SINCE 2006, I reckoned that seeing Munster win their first Heineken Cup in Cardiff was and would remain the most joyful sporting experience I would ever encounter. I was delighted to have my father at my side to embrace when the final whistle blew as it had been he who first brought me to Munster games and introduced me to rugby.
For us, the final in Cardiff in 2006 felt like the end of a long journey that had started many years before but in earnest in 2000 when Munster had reached their first European final. It was the sense of having accompanied the players all the way on this journey that made it all the more satisfactory when they claimed what was rightfully theirs after so much heartbreak.
Yesterday’s events though were a reminder that my father and I started a journey long before Munster Rugby became the juggernaut it is today and they also surpassed he 2006 Heineken Cup Final for the most exhilarating sporting event I have ever experienced.
For yesterday Bruff – my club since I was 8-years-old and only a senior club since 2004 – won the Munster Senior Cup, beating Garryowen, one of the oldest and most decorated clubs in the country.
And for all the excitement and undoubted pride I felt in watching Munster climb to the peak of European rugby in 2006, it just couldn’t compare to how it felt to watch our team do something that even at the start of this year would have been considered somewhat preposterous and a few years back, plain impossible.
The difference is this. I grew up idolising the Munster players whereas I grew up with the Bruff players.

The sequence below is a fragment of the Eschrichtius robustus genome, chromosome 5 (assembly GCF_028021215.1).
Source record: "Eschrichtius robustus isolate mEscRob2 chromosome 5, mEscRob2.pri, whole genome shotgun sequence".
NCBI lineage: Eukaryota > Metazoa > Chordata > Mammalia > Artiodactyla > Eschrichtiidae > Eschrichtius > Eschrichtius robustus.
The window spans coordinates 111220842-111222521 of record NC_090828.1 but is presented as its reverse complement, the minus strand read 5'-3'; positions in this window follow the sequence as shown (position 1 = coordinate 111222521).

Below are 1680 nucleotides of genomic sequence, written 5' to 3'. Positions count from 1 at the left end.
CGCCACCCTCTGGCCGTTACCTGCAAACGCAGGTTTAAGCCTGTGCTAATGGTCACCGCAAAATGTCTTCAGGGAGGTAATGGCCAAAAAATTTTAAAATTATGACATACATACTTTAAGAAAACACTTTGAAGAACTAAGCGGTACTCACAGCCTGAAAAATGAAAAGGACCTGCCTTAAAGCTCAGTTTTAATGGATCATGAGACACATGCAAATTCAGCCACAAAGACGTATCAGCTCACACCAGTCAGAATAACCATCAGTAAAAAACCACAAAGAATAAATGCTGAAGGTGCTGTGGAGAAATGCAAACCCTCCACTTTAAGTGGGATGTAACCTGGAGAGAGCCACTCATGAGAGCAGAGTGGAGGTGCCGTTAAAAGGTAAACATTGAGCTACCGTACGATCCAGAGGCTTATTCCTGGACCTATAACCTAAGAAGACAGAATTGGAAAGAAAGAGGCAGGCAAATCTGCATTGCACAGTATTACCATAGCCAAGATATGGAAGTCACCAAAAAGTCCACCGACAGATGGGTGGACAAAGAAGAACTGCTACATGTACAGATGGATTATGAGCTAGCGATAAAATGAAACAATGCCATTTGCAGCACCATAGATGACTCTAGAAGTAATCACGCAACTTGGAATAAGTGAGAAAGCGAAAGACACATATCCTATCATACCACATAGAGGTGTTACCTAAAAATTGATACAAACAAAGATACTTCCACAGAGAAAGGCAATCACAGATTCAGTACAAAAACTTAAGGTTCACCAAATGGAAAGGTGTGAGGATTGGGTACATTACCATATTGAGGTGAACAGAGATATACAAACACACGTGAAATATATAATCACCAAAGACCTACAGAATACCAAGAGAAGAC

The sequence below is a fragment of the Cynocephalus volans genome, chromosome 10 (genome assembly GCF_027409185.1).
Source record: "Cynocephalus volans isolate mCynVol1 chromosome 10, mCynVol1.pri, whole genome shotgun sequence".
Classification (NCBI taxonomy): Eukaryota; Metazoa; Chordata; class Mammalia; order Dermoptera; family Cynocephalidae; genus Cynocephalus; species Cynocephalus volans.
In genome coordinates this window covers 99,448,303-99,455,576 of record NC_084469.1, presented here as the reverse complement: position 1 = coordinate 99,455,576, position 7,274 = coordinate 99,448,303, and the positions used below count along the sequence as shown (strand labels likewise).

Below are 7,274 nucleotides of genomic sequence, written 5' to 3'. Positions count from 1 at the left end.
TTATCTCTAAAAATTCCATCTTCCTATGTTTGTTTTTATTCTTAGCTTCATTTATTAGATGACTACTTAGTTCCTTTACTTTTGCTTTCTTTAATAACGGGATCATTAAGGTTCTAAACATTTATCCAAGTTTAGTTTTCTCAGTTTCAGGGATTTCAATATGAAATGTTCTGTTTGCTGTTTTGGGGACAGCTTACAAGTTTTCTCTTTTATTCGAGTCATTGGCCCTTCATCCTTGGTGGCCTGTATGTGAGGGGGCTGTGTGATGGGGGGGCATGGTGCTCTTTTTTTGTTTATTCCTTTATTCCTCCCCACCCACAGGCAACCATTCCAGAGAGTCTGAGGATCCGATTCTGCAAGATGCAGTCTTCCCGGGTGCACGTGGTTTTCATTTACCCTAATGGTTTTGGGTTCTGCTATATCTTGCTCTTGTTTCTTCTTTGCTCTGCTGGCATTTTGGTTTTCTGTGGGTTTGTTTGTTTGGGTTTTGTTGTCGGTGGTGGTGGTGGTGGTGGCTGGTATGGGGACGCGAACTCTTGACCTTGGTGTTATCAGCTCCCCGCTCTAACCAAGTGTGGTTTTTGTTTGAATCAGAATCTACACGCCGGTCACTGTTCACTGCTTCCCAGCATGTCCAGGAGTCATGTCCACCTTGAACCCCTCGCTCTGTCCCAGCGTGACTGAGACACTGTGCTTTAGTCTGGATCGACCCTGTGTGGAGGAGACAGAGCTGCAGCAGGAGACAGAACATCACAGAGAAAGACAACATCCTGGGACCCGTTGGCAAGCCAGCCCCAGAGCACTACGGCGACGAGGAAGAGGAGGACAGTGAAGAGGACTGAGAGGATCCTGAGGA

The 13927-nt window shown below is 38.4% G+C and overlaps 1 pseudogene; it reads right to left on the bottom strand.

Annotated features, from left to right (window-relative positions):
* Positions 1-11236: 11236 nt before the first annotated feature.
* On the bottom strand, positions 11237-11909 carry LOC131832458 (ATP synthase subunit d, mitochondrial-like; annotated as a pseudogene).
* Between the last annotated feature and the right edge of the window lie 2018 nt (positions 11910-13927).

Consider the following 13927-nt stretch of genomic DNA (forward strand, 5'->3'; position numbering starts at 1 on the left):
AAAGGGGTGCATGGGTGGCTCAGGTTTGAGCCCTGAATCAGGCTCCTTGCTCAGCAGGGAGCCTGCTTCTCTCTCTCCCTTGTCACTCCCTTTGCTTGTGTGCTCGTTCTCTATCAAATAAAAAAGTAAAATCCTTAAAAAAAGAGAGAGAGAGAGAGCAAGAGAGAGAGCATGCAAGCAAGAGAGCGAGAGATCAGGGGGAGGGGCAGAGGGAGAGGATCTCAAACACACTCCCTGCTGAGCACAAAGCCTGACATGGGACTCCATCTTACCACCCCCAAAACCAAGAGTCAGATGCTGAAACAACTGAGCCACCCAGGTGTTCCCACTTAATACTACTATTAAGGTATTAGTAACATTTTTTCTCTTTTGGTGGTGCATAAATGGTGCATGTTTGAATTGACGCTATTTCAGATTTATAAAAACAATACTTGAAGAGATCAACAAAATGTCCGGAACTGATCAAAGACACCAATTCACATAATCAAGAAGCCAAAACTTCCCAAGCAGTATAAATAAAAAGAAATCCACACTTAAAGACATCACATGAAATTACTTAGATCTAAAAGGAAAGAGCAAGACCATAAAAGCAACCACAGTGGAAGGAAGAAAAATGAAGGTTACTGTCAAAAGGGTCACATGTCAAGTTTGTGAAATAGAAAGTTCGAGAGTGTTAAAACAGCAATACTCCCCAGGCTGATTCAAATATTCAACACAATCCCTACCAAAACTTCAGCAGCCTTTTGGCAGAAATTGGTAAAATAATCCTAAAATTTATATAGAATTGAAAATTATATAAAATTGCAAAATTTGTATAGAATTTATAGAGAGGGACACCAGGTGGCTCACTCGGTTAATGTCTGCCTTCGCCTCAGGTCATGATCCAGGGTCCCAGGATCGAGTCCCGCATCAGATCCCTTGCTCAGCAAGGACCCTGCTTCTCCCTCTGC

I went to school with some of them, made my confirmation with a few of them, continue to train with them, won with them, lost with them and went on the piss countless times with them. And yesterday I could share in my fellow club members’ joy more than I ever could have with a Munster team of professionals, none of whom I know personally.
This isn’t a jab at Munster either, I remain a staunch supporter of the provincial side and will attend as many of their games in the future as my wallet will allow. But Munster, by its nature of being a professional team of elite athletes, could never inspire the emotions in me that Bruff did yesterday.
Just as in 2006, my father and I attended the game and afterwards he showed a rare giddiness that I didn’t see in him four years ago. He was incredulous that the tiny club he had joined in the 70s could have won a competition that for decades was the most tightly contested in the country.
After reaching two finals and coming so close to claiming the Heineken Cup over the years, I suppose it wasn’t a shock to him that Munster had finally won at the third attempt.
But Bruff? Winning a Munster Senior Cup? As the trainers told the players at the end of training on Thursday night, “Up until now, that’s just been unheard of.”